We took a weak team to Hurst who seemed to present their colts team in opposition. Ian bowled a marathon 22 overs (and took 5 wickets) out of a remarkable 59 overs bowled at them. Our reply was spectacularly led by the captain, Les Andrew, who scored more than half of our runs, 60 including 12 fours and a six. Of the other ten batsmen, four got ducks and our last 7 wickets fell for just 29 in 8 overs. The boys had easily beaten the men!

Then Long Marston turned up near the end of August and were turned over by the small matter of 174 runs - A WIN! John and Dave again built the foundations of a good score with a partnership of 75, Dutchy getting a well deserved 58. Everyone else contributed, including James Brewer who smacked an entertaining 41. Long Marston had two Aussies, one bowled while the other had a terrific reputation for smashing huge scores and was clearly expected to do the same against us. Tony Hutchings charged in and promptly got his first ball belted over mid-wicket by the import. Tony charged in again, a little quicker, and sensationally split the Aussie's middle stump in two. The Long Marston side virtually raised the white flag at that second ball and no one cared to face Tony for more than a few balls before waving the bat in surrender and getting bowled. Tony took the first 6 wickets but once Ross Dunlop took a wicket, the ten wicket haul was no longer possible and it was time to let someone else have a bowl. Clive finished them off in just 9 balls and it was as easy as that... we had them all out for 41. We played 17 matches this year and, amazingly, this was the only time we managed to get a side all out.

Old Latymerians were in all sorts of trouble as well at 49-7 but staged quite a recovery to reach 138-9. Tony was in the thick of it again taking 5-26 and Tim Isaac got some reward for his efforts with 3-34. We didn't exactly cruise to victory. John and Dave opened the batting and put on a mere 27 this time. Les Andrew got a quick 22 then a collapse in the middle saw us fall to 111-7. John Clark was still there though and guided us superbly with an unbeaten 46, but it took an unlikely hat-trick of boundaries from Singing to get our second win, this time by 2 wickets. We were on a roll but this turned out to be our last match for nearly a month.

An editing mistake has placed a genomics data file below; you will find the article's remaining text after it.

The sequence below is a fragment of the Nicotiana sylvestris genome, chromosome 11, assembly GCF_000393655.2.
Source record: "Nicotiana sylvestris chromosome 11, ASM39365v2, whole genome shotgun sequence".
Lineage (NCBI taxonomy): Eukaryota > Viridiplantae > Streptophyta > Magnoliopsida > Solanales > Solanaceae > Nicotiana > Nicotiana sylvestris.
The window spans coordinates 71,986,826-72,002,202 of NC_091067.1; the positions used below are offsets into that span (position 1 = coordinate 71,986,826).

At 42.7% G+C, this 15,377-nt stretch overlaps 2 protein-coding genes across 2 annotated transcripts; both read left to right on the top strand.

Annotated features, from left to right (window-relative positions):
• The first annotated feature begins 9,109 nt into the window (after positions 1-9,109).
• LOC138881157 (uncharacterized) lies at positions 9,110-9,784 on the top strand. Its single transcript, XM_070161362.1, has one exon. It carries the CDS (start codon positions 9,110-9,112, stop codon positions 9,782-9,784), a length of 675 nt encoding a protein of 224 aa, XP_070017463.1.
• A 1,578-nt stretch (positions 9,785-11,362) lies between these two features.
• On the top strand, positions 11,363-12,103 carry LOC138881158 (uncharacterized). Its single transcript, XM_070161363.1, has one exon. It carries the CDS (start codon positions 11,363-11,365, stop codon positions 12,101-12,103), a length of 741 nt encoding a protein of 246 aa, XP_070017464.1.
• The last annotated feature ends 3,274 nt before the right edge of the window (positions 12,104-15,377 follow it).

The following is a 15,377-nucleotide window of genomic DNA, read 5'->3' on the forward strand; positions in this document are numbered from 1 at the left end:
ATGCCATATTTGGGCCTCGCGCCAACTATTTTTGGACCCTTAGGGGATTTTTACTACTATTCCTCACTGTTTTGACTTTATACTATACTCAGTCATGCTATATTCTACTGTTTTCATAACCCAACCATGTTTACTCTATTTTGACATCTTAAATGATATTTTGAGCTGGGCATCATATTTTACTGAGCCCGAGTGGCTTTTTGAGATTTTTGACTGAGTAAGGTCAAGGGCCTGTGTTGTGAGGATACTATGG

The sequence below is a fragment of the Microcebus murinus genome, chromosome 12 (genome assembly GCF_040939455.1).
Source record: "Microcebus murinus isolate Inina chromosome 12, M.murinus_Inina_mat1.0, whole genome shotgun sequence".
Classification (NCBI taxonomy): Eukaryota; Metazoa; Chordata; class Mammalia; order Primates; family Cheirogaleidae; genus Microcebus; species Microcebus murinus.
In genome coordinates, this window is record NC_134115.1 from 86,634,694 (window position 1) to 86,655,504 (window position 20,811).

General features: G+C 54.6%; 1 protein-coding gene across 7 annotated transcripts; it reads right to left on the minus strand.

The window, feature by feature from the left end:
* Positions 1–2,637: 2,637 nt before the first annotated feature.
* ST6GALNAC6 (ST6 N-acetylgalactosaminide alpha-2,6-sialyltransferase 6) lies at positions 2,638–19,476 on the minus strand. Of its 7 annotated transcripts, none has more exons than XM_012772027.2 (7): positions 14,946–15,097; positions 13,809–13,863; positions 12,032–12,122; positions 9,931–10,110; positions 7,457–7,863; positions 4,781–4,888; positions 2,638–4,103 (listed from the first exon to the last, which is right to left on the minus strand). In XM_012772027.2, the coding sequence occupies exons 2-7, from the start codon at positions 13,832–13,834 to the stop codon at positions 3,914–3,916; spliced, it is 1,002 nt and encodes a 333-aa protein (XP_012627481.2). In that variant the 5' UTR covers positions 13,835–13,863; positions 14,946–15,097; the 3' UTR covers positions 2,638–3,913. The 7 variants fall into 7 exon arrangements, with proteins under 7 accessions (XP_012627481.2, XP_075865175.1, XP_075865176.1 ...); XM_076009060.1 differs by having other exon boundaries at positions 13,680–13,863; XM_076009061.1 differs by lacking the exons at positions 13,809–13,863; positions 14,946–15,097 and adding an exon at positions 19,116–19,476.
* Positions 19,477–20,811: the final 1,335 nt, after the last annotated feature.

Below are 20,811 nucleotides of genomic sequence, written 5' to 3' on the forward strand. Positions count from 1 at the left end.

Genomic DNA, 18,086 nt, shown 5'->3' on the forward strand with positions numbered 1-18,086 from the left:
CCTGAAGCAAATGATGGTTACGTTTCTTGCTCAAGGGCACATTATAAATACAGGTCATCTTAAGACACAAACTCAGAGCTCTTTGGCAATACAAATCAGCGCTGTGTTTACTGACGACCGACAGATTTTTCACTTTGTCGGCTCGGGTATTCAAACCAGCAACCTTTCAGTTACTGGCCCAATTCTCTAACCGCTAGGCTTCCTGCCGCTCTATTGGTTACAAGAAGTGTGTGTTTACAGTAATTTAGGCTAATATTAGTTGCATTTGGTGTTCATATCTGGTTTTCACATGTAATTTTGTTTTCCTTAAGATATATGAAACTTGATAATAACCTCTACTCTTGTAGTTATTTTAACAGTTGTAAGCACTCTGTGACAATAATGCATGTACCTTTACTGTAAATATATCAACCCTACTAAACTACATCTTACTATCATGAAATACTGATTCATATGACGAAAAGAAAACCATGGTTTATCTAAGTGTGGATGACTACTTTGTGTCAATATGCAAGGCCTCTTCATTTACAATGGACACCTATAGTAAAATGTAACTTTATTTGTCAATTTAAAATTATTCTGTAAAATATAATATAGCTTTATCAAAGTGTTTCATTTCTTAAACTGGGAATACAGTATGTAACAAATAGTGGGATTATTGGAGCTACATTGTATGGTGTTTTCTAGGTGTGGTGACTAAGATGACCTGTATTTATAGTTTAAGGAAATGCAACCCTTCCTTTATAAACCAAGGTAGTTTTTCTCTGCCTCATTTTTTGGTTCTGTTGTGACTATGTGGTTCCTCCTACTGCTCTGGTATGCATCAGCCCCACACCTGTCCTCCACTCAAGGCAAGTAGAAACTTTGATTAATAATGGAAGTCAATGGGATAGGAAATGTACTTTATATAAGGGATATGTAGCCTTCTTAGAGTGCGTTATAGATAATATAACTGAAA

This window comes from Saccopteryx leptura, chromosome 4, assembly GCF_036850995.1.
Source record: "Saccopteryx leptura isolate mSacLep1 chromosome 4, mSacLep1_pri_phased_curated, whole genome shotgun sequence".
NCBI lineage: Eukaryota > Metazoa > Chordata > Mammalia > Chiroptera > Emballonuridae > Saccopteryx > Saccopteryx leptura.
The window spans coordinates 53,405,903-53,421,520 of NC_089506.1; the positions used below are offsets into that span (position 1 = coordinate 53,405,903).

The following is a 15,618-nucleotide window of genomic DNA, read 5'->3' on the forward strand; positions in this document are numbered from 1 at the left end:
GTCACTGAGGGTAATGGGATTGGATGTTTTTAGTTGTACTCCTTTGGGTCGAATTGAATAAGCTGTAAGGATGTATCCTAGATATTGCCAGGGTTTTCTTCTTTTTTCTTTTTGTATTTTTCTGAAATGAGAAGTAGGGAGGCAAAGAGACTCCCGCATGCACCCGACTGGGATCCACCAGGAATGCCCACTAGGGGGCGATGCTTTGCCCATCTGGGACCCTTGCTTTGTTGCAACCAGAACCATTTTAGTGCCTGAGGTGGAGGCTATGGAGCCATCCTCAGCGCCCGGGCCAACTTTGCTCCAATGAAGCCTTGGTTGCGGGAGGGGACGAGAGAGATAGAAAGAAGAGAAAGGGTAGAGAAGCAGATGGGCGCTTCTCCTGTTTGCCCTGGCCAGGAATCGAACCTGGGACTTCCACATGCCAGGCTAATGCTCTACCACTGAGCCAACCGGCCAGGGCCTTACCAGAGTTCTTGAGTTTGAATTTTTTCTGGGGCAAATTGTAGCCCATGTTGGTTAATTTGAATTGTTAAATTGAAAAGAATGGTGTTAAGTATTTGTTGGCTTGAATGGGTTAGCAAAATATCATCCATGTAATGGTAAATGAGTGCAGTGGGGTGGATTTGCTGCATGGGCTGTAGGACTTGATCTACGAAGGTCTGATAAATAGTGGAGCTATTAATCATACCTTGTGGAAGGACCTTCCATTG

The final game, an October meeting with Datchet saw another great partnership between my two most consistent performers. Both Dave and John got their highest scores of the season on their way to putting on 122 for the second wicket. By the time Dave was out for 77, no one really cared that Graeme Paskins only managed to get a lowly score. out stumped by umpire Hutchings for 9. Clarkie continued to a faultless 84* and we declared at 223-5. Even though Datchet were helped by some wayward bowling from Tony, they were always behind the clock. 140 off 20 overs was certainly possible but Les took 3 wickets in 6 overs and with Clive taking one as well. the target was quickly out of reach and the match drifted toward an honourable draw.

batsman image I must point out now that Les Andrew and I job-shared the captaincy this year. We shared the wins evenly (one each!) but from a playing point of view there was no comparison. He averaged 50% higher than me with the bat and also had a reasonable year with the ball - I guess that he can handle the demands of the job much better than I can!

Congratulations go to Tony Hutchings who took 24 wickets at a remarkable rate of one every three overs. Well done to Singing who was my most economical bowler, the only one to go for less than 3.5 an over. Finally on bowling, a special acknowledgement of Tim Isaac and Clive Kellett's efforts - they were the Sunday team's most tireless bowlers, both sending down more than 100 overs each.

Well done to John Clark whose 10 innings netted him 428 runs at a healthy average of 53.5 and Dave Holland (11 innings, 431 runs) who with John, formed such a formidable partnership. It was good to see Les Andrew's batting coming on and I hope to see a lot more of Lewis Fisher and even my brother next year. Andrew Mills is proving to be an exceptional wicketkeeper. He had a wonderful year behind the stumps but in front of them, his batting mirrored my own and he could not find any consistency, scoring freely one week then looking like someone with other things on his mind the next. Ross Dunlop had a great year and was my best all rounder with 17 wickets and a batting average of 22.6. One last mention goes to our newest superstar James Brewer and his mentor, Mike Bradley, who both made many useful contributions on and (more usually) off the field, throughout the year.

I must thank my Spanish scorer, María (my future Mrs. P.), whose coloured pens are now famous throughout the area. The works of art that she creates with the scorebook are only matched by the superb teas laid on by our tea ladies. They consistently produced the best teas and the compliments they receive from all sides during the summer are always thoroughly deserved. Finally, thanks must go to George Taylor who umpired so often for us on Sunday. This allowed our batsmen to concentrate on their batting to such obvious good effect!

Chris Paskins
Sunday First XI Captain & Novelist